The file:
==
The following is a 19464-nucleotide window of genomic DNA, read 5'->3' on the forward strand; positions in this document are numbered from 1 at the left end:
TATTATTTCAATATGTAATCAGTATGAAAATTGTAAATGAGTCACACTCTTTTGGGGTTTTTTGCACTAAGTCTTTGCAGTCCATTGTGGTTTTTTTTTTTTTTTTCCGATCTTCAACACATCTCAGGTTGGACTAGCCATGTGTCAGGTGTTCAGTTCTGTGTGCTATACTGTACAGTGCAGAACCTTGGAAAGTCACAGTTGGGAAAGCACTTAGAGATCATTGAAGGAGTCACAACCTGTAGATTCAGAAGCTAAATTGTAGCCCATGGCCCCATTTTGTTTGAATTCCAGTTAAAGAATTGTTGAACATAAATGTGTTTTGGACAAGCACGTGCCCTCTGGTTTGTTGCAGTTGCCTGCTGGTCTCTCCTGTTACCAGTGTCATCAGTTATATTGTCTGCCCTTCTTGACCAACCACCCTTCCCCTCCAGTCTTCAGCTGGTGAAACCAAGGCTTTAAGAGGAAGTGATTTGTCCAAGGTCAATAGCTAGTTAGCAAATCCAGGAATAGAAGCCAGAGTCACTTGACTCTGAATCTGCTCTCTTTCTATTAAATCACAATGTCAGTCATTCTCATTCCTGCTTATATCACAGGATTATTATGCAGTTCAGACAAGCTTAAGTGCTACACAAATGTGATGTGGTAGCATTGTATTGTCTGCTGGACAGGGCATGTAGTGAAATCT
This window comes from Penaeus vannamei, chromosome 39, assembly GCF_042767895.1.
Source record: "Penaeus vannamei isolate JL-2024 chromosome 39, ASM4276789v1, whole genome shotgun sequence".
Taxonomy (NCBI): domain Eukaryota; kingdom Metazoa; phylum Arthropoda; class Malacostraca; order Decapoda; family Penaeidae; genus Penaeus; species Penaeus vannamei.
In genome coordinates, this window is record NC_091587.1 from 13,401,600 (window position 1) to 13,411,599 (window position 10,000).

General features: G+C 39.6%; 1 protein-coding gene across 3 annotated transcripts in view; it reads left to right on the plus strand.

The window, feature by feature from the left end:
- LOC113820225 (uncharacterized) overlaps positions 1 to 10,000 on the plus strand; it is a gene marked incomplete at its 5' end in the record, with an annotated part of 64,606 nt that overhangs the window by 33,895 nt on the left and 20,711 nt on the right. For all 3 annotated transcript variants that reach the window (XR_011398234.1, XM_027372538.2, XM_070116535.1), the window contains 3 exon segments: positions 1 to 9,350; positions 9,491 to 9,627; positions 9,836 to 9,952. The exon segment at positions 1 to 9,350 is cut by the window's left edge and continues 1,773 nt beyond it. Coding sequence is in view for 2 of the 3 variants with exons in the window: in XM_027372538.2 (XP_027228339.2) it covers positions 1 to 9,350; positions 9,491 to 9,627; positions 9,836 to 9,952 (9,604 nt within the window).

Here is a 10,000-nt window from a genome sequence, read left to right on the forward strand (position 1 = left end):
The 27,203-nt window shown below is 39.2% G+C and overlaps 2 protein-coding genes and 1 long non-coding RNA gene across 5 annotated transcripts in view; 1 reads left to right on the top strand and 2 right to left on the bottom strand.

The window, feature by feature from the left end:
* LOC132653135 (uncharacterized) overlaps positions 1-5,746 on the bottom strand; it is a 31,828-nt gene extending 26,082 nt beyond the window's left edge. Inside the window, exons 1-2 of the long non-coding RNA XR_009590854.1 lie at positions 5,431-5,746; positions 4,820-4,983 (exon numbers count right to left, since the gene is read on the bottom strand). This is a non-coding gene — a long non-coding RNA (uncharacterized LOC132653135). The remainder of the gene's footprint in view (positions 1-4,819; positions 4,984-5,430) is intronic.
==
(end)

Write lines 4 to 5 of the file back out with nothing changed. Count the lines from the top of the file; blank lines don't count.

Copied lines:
Source record: "Penaeus vannamei isolate JL-2024 chromosome 39, ASM4276789v1, whole genome shotgun sequence".
Taxonomy (NCBI): domain Eukaryota; kingdom Metazoa; phylum Arthropoda; class Malacostraca; order Decapoda; family Penaeidae; genus Penaeus; species Penaeus vannamei.